On 7 Jan, the US Federal Aviation Administration (FAA) released a list of 50 airports that will have 5G buffer zones.
These zones are meant to protect sensitive safety instruments, such as the radar altimeter, in an aircraft from 5G interference.
If you’ve ever been on a flight, you’d know that with 4G and earlier, passengers are not supposed to turn on their smartphone data connection during takeoff and landing until they’ve reached the terminal.
But we often see people pull out their phones and hear a chorus of notification dings throughout the cabin as soon as the plane lands and taxi towards a gate.
With Digital National Berhad (DNB) planning to aggressively roll out 5G in the next few years, should Malaysian flyers be worried about it too?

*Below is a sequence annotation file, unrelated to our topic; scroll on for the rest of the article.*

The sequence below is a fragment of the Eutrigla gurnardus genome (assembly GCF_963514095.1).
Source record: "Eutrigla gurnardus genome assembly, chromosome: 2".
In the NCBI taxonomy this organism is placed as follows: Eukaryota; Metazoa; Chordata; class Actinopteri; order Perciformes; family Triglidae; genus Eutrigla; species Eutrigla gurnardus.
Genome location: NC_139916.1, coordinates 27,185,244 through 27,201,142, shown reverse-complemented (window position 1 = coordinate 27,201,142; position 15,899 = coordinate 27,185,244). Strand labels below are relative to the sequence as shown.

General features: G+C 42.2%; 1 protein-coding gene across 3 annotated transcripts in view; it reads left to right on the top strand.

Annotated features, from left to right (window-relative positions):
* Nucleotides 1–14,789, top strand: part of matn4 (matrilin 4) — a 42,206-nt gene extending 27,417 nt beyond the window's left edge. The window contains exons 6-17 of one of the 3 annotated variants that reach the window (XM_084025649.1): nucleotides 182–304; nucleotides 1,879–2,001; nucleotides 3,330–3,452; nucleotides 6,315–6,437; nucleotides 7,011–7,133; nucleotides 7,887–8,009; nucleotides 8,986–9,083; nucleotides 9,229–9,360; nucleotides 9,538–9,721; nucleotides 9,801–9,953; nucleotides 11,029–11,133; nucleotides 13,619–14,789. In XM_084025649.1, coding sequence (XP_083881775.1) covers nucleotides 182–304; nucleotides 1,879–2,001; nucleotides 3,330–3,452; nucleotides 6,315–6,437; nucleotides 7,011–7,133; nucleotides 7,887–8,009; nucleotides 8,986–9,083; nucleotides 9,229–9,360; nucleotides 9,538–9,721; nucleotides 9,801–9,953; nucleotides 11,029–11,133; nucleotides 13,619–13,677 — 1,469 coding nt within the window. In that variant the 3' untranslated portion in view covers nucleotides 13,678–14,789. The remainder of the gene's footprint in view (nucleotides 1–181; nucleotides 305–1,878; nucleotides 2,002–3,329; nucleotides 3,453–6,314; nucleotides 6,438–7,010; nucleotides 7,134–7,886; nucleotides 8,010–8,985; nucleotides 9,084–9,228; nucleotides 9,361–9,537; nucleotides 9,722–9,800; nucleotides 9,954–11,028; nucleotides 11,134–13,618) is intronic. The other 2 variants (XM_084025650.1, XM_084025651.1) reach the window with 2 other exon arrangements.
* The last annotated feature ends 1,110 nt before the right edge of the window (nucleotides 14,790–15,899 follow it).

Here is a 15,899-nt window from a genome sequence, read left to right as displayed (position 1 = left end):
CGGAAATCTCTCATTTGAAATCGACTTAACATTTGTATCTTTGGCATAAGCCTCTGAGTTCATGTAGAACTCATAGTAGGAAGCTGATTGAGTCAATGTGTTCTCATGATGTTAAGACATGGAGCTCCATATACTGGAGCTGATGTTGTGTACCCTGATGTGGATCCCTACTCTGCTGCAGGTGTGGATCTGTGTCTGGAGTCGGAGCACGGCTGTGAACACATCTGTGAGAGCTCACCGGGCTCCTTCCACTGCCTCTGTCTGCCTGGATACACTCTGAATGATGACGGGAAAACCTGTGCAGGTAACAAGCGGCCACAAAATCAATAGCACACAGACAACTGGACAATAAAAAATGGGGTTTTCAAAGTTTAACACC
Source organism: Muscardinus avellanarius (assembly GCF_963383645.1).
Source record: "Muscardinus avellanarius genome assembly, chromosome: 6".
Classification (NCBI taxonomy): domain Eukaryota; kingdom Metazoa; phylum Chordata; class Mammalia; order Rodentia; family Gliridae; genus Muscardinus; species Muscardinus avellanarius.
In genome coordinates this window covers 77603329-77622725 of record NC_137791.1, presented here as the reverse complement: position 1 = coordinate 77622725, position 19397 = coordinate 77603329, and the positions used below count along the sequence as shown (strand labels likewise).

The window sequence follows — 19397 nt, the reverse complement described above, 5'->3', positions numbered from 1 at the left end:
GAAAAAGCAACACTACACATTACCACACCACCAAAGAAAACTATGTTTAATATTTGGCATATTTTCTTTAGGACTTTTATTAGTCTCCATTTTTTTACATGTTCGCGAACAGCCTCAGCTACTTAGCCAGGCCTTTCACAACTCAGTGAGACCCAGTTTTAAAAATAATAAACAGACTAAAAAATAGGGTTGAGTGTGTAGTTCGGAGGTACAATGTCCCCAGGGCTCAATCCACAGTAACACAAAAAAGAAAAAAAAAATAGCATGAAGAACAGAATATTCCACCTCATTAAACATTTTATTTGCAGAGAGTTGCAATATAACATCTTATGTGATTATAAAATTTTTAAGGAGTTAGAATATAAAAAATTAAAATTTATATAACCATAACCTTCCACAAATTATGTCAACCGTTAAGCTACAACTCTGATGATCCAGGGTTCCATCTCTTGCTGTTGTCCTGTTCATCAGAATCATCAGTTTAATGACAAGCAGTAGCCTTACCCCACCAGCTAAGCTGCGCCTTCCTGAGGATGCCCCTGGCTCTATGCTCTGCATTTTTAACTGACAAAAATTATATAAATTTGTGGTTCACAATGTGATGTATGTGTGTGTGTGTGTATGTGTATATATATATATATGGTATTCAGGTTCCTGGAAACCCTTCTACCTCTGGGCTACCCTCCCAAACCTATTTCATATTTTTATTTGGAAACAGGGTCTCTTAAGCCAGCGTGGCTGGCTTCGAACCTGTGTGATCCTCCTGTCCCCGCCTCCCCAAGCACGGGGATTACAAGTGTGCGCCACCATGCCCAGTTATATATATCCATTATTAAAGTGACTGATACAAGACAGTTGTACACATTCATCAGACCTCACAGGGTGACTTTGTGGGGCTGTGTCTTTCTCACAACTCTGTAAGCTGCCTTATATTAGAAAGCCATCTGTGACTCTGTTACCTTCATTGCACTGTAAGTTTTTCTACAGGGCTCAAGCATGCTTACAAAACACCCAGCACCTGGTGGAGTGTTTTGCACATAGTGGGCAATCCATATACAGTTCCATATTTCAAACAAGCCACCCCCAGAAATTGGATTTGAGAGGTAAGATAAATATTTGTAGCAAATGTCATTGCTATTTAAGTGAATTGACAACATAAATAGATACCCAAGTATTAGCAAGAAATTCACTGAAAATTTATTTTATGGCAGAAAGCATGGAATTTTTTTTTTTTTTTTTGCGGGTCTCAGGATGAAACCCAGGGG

Although the technology is still new and more study should be done, the issue is affecting the US because of their implementation, Frost and Sullivan Aerospace and Defence consultant Shantanu Gangakhedkar told theSun.
The FAA said that the deployments of 5G technology in other countries often involve different conditions than those proposed for the US.
They even gave a few examples such as other countries are using lower power levels, their antennas are tilted downwards, the placement of the antennas relative to the airfields are different and more.
So, the short answer is no, especially if 5G is implemented correctly at airports.